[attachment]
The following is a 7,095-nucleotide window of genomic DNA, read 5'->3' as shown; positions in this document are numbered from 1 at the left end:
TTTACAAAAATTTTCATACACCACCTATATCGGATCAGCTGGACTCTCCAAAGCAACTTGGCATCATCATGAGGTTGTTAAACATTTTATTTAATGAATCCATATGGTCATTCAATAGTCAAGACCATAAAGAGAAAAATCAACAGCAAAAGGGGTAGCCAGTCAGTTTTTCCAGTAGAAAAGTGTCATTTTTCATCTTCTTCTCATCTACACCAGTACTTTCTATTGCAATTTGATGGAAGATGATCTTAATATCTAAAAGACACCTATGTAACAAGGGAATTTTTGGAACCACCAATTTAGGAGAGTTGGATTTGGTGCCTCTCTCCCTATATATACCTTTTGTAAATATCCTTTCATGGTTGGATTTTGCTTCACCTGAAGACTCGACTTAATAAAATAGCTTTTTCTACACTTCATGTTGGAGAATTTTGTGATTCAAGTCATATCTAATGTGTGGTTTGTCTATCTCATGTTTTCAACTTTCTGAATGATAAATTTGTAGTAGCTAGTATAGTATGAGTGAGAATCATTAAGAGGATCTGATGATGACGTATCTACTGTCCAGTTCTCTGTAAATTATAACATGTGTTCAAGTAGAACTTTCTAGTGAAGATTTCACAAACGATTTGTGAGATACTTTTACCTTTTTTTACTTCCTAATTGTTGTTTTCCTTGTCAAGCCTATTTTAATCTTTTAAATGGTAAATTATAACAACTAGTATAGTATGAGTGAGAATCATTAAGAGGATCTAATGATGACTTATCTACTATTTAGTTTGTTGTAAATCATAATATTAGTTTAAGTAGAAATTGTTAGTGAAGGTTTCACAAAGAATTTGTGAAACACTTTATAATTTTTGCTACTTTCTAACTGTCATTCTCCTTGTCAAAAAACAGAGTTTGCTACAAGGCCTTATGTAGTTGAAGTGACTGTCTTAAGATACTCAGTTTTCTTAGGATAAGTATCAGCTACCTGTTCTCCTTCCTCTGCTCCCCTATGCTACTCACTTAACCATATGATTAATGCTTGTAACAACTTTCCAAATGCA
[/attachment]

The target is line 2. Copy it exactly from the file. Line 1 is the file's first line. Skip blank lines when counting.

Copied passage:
TTTACAAAAATTTTCATACACCACCTATATCGGATCAGCTGGACTCTCCAAAGCAACTTGGCATCATCATGAGGTTGTTAAACATTTTATTTAATGAATCCATATGGTCATTCAATAGTCAAGACCATAAAGAGAAAAATCAACAGCAAAAGGGGTAGCCAGTCAGTTTTTCCAGTAGAAAAGTGTCATTTTTCATCTTCTTCTCATCTACACCAGTACTTTCTATTGCAATTTGATGGAAGATGATCTTAATATCTAAAAGACACCTATGTAACAAGGGAATTTTTGGAACCACCAATTTAGGAGAGTTGGATTTGGTGCCTCTCTCCCTATATATACCTTTTGTAAATATCCTTTCATGGTTGGATTTTGCTTCACCTGAAGACTCGACTTAATAAAATAGCTTTTTCTACACTTCATGTTGGAGAATTTTGTGATTCAAGTCATATCTAATGTGTGGTTTGTCTATCTCATGTTTTCAACTTTCTGAATGATAAATTTGTAGTAGCTAGTATAGTATGAGTGAGAATCATTAAGAGGATCTGATGATGACGTATCTACTGTCCAGTTCTCTGTAAATTATAACATGTGTTCAAGTAGAACTTTCTAGTGAAGATTTCACAAACGATTTGTGAGATACTTTTACCTTTTTTTACTTCCTAATTGTTGTTTTCCTTGTCAAGCCTATTTTAATCTTTTAAATGGTAAATTATAACAACTAGTATAGTATGAGTGAGAATCATTAAGAGGATCTAATGATGACTTATCTACTATTTAGTTTGTTGTAAATCATAATATTAGTTTAAGTAGAAATTGTTAGTGAAGGTTTCACAAAGAATTTGTGAAACACTTTATAATTTTTGCTACTTTCTAACTGTCATTCTCCTTGTCAAAAAACAGAGTTTGCTACAAGGCCTTATGTAGTTGAAGTGACTGTCTTAAGATACTCAGTTTTCTTAGGATAAGTATCAGCTACCTGTTCTCCTTCCTCTGCTCCCCTATGCTACTCACTTAACCATATGATTAATGCTTGTAACAACTTTCCAAATGCA